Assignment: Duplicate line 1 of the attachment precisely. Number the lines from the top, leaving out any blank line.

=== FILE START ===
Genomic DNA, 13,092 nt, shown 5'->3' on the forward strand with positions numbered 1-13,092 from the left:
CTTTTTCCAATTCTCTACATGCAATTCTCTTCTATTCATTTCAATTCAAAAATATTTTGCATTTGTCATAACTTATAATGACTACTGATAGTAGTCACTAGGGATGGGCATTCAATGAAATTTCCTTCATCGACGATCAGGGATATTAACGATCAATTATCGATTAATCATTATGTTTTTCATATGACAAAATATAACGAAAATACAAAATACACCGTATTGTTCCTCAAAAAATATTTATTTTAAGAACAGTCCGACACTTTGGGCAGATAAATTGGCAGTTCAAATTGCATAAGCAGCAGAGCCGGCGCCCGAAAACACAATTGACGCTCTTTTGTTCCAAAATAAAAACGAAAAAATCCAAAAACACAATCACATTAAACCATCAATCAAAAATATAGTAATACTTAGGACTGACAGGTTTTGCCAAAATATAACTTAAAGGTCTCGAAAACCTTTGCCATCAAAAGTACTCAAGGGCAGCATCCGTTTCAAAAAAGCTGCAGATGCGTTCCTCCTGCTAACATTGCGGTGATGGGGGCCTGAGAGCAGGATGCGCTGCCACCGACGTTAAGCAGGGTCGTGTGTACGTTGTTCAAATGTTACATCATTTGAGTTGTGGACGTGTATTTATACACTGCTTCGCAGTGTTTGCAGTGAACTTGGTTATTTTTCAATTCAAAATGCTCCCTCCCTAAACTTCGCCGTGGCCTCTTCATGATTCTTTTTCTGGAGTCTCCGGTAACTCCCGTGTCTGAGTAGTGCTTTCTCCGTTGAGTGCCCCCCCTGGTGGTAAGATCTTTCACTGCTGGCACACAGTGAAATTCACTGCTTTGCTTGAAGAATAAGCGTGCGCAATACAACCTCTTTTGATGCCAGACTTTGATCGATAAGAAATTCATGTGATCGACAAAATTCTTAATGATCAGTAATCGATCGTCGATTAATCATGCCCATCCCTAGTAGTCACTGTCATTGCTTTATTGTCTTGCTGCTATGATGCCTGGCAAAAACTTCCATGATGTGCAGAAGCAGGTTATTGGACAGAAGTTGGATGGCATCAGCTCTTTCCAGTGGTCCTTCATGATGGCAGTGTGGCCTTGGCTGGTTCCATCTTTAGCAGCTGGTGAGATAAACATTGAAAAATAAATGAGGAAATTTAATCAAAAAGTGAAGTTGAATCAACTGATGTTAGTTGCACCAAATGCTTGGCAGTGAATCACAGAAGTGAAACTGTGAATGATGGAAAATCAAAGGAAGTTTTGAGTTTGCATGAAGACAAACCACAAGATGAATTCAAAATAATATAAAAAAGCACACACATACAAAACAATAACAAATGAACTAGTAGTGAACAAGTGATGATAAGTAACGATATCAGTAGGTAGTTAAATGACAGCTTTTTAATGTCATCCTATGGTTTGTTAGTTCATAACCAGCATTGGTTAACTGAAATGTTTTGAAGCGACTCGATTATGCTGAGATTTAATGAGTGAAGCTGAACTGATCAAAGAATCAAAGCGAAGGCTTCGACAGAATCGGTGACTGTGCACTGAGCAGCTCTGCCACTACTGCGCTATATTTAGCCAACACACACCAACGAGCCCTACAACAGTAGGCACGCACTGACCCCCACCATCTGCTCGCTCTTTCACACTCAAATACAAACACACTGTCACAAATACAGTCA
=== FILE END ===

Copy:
Genomic DNA, 13,092 nt, shown 5'->3' on the forward strand with positions numbered 1-13,092 from the left: